Every March the National Council of Teachers of English (NCTE) hosts a Poetry Tournament. The idea is to create a basketball-tournament pairing chart like the NCAA does each year in March but using poetry, and to determine a final winner by reading the poems. Students can choose a “winner” in a number of ways: One option is that students select their favorite poems and then create the tournament brackets. Two students then read their poems in front of the class. The class votes, and the winning poems advance to the next round. The process continues until the final four and eventual winner are selected. Or the teacher can select 64 (or 32) poems and read them in pairs, one pair each day. The students select the one they like. This poem is then declared a winner and advances along the tournament bracket. The teacher and students can also select the poems together, and then a combination of the teacher and students read the poems. The website suggests other ideas as well. The tournament’s webpage provides a freely downloadable, blank bracket-pairing chart to start a competition today.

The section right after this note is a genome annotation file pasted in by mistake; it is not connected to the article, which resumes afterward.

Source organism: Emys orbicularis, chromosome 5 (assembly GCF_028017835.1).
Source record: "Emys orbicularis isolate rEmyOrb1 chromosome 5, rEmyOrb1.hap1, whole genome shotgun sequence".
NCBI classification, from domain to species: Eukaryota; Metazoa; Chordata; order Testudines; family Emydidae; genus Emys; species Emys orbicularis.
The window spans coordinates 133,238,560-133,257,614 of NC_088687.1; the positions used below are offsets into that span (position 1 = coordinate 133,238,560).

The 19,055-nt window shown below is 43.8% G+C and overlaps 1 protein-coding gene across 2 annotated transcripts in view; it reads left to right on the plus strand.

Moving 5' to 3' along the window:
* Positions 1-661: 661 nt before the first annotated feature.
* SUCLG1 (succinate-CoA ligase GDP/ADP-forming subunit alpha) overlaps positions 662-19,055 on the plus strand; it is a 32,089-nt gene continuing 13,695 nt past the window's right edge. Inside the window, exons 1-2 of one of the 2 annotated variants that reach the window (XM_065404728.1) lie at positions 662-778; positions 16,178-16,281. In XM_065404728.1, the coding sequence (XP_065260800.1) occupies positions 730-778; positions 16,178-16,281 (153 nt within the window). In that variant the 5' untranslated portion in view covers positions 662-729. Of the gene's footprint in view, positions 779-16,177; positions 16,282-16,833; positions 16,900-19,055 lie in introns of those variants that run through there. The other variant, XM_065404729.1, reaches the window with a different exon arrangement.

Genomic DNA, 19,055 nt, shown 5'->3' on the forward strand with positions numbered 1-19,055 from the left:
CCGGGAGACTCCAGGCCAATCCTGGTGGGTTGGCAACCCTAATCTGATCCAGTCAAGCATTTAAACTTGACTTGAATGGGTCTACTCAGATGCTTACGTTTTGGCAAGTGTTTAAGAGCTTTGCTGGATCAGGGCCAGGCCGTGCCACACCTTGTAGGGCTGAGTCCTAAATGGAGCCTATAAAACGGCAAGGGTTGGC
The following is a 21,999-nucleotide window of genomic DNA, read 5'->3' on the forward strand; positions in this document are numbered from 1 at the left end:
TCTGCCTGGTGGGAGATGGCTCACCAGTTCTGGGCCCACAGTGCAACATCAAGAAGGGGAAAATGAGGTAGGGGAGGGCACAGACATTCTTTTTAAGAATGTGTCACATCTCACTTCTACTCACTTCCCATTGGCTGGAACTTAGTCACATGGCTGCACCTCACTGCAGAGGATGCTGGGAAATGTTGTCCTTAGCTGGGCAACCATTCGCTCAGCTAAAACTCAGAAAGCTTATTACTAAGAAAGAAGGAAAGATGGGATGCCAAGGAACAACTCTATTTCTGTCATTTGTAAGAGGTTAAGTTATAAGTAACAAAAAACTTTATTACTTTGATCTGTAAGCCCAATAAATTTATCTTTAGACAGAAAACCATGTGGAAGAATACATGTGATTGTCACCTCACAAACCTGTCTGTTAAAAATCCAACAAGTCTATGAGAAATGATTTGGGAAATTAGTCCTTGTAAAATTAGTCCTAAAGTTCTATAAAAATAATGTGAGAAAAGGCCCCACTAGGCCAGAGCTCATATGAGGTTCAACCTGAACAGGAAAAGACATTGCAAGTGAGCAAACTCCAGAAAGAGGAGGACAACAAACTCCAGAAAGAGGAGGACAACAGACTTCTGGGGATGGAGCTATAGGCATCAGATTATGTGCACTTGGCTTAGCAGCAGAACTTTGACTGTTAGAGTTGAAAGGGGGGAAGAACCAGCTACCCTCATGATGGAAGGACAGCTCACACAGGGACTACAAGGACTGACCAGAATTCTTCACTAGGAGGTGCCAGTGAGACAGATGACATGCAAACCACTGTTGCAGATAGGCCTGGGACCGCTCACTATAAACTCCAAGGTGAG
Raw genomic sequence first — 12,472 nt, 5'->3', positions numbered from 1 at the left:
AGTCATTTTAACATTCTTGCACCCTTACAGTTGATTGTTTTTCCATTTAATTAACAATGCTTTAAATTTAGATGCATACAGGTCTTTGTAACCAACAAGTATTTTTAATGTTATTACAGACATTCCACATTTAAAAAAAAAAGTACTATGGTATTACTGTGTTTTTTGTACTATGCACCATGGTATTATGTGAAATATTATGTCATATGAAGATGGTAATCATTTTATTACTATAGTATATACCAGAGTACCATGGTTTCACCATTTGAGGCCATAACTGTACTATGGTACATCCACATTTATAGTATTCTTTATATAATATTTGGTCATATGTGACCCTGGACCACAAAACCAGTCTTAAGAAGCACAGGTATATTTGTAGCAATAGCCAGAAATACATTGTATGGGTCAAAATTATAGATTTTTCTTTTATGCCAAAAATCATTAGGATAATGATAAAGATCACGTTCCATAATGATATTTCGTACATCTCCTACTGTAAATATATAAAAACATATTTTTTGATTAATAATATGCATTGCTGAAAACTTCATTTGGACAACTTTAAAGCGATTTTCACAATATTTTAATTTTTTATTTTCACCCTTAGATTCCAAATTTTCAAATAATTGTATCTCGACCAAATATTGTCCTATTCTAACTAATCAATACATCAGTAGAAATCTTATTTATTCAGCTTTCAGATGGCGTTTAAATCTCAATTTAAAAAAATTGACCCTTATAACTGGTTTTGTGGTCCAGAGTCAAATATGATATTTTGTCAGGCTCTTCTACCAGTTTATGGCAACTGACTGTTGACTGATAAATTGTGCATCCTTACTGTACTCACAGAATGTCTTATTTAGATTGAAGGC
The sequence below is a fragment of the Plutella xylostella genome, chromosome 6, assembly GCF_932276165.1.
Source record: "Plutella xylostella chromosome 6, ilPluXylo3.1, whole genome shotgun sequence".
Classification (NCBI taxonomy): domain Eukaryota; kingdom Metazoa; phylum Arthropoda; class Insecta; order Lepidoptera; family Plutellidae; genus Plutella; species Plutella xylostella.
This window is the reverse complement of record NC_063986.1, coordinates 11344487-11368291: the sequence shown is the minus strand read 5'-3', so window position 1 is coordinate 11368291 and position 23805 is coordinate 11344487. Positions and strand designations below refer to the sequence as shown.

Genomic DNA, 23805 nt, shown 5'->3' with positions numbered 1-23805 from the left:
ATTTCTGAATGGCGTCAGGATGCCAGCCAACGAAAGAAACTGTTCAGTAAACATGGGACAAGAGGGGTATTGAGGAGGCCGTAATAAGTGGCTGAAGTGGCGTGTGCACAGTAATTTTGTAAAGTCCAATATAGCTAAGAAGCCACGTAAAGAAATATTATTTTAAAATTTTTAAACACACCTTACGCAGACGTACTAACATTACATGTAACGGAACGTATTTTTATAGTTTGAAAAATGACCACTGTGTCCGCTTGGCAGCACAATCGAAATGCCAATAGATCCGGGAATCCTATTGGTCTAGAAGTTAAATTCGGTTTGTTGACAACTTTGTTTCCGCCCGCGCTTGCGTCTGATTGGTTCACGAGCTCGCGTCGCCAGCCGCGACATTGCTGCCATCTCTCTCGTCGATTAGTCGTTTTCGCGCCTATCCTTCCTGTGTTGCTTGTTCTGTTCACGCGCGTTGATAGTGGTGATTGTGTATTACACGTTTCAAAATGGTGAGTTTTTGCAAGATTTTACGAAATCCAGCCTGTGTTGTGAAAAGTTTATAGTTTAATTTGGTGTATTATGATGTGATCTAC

The K–3 STEM Foundations project is developing NGSS-aligned curriculum units for K–3 students that connect science concepts and guided inquiry activities to reading/language arts, as well as health and wellness. The units are designed for use during class time or after school.
The Scratch team in the MIT Media Lab is gearing up to release a new version of Scratch designed to work on mobile devices. The team is also working on a way to integrate the physical world with Scratch using what they’re currently calling a “Scratch Pad.”
A new exhibit at the National Museum of the American Indian, titled simply Americans, shows how all aspects of contemporary American life have been touched by the history and symbols of native culture. American Indian images, names, and stories infuse American history and contemporary life.